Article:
Spring Cleaning: How to Care for Your Jewelry
How you handle your precious things can say a lot about your nature. It's safe to say that many of us could put a little more care into the care of our jewelry. Perhaps it's time for a bit of TLC toward your collection? Whether you have daily wear pieces that may need some grit cleaned off, or pieces that have been living in your jewelry box a little too long, here are some guidelines to keep all your metals, stones, pearls, acrylics, and fibers in top condition.
First off, some general rules from Saskia Diez, Remove jewelry before taking a bath, showering or cleaning the house. Remove your jewelry if you’re going to do any manual labor, including housework to prevent it from getting damaged. Don’t wear jewelry in swimming pools and spas, chlorinated water can react with the metals causing color changes and even structural damage.
Contact sports and jewelry is a no-go, hard blows during sports can damage jewelry not to mention the people involved. Finally, the biggest danger to your jewelry.... Taking it off to wash your hands and forgetting it or, god forbid, a piece slipping down the drain.
Regarding sterling silver, gold and gold plated jewelry; One can mix mild dish detergent with warm water in a bowl to soak your item. A soft brush or toothbrush may be used gently. Rinse with water and let dry. Afterward use a jewelry polishing cloth gently to buff to a perfect shine. Saskia Diez, whose collection is comprised of sterling silver and gold, warns not to use tissue or paper towels, because they can cause scratches because of fibers in these products. A very quick dunk in a jewelry cleaner can remove any difficult buildup, don't forget to rinse thoroughly with water afterward. Loren Stewart's care instructions suggest a little baking soda on a soft toothbrush to remove oxidation. We enjoy Another Feather's recommendation pertaining to sterling silver; when worn regularly, silver usually keeps it bright state. If kept on a dresser for long periods of time unworn (depending on the climate you live in) it can tarnish. You can easily rid your silver jewelry of tarnish with a simple polish, but wearing your jewelry often can naturally prevent this. A reason to bring out your inner maximalist and maybe wear a few more pieces than you normally would.
A few pieces in Modern Weaving's collection utilize polished and raw brass which naturally oxidizes over time. This grey hue is a chemical reaction which can be removed with a metal polish. They suggest keeping your jewelry away from moisture, steam and excessive heat to delay oxidation. When you’re not wearing your jewelry be sure to wipe with a polishing cloth to remove oils from your ears and fingers, then store it in a plastic bag. Or embrace the chemical reaction on a beautiful brass piece, it gives it character. Erin Considine's care instructions warn that brass contact with skin will sometimes leave a temporary and painless dark mark, especially during periods of humidity. A fun anecdote about brass is that it can be easily cleaned with household substances like toothpaste and ketchup, but really a soft polishing cloth is agreed upon to be the best.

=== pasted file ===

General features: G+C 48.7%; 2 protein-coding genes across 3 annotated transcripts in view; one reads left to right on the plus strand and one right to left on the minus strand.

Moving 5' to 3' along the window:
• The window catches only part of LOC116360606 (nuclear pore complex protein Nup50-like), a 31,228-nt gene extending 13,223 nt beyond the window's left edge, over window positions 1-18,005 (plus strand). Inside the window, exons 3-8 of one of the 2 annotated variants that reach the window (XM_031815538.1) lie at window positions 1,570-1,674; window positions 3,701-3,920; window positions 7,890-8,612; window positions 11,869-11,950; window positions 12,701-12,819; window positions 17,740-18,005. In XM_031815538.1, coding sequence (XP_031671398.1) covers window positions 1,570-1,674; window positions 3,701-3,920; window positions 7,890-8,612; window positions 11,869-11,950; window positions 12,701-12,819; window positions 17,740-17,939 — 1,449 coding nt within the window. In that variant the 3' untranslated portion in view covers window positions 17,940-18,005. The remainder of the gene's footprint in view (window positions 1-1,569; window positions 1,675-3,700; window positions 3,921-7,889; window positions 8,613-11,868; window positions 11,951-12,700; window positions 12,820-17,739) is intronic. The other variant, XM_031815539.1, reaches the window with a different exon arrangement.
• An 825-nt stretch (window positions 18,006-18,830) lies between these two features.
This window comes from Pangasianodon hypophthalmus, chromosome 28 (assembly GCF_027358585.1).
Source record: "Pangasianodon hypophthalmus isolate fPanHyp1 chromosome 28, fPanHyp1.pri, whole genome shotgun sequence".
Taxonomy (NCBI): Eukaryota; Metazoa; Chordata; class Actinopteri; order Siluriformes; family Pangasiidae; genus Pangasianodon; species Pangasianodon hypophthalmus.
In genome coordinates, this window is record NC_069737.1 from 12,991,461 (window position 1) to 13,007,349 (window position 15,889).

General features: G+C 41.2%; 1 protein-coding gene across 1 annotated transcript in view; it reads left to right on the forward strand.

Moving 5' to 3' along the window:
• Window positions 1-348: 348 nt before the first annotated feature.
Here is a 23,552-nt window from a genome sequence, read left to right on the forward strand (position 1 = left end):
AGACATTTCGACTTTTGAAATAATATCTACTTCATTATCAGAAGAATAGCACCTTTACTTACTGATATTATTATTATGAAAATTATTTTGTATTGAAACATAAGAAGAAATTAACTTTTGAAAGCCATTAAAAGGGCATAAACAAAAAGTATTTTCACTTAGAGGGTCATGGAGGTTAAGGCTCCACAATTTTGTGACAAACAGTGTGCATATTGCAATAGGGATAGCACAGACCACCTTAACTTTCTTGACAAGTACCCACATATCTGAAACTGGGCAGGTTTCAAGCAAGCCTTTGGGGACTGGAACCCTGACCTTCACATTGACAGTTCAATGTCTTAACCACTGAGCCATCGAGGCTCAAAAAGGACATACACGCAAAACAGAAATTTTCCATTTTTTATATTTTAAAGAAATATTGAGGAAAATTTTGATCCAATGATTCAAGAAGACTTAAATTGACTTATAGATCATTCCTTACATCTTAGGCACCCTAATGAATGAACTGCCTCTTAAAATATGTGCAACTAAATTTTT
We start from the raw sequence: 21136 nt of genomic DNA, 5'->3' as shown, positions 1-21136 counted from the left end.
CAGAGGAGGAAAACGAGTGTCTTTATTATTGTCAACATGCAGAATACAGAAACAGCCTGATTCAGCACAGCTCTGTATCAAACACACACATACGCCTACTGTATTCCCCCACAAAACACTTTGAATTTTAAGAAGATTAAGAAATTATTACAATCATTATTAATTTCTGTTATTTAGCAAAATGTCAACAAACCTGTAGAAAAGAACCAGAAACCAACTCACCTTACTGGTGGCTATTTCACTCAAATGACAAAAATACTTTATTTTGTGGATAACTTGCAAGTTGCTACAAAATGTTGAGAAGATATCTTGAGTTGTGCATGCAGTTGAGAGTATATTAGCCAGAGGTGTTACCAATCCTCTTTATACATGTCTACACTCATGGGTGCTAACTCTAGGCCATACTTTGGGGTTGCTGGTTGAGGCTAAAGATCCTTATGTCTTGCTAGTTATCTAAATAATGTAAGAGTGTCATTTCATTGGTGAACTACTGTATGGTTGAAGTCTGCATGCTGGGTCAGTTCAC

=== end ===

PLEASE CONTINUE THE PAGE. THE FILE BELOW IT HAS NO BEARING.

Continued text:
Pearls. These delicate natural phenomenons are the most fragile of materials commonly found in ones jewelry collection. Because pearls are made primarily of calcium carbonate, they could literally be dissolved in vinegar. Do not let pearls come in contact with harsh solvents. Definitely no bleach. A soft dry cloth is about all pearls can take.
On the opposite end of the fragility scale is acrylic. Although it can scratch, it is very durable and requires little to no upkeep. Remove build up and oil with a damp cloth and a gentle cleanser if needed. And don't drop it. But if you do it'll probably be ok.
Natural fibers used by Erin Considine should be handled with care. They are susceptible to discoloration from cleaners, so spot cleaning with warm water and a very gentle clear soap is recommended. Best to just smooth out and store in a dustbag to prevent dust build-up and avoid excessive exposure to the elements. If the smooth fringe on any of your Lizzie Fortunato earrings gets wrinkled just give it a gentle steam and comb with a fine tooth brush.
There is a lot to be said about caring for diamonds. The method we feel most comfortable with it to dry brush the surface with a soft brush or toothbrush. This removes tiny dust and debris that may be resting around and under the setting. Diamonds are pretty indestructible, but might best be cleaned by a professional.
Many designers and jewelers offer dustbags to store each piece in which is the ideal companion for your jewelry's resting time. Second to that a plastic bag is recommended, although might not be the most aesthetically pleasing. Saskia Diez recommends To maintain the luster of your jewelry, you can place silver anti-tarnish strips in your storage container to absorb the oxidants that discolor and tarnish jewelry. Keep all of your pieces separate from one another to prevent scratching. Direct sunlight can break down pearls and other natural materials. Oh, and don't store your jewelry in leather, it can cause tarnishing.
So whether you are keeping your collection safe in a box, safe in a safe, or wearing everything daily, through the extreme temperatures, trials, and tribulations an accessory must endure to travel around on a human body, now is a perfect time to give everything a good shine. Neglected jewelry is not happy jewelry. We've also heard it likes company. The more the merrier. Shop the edit below.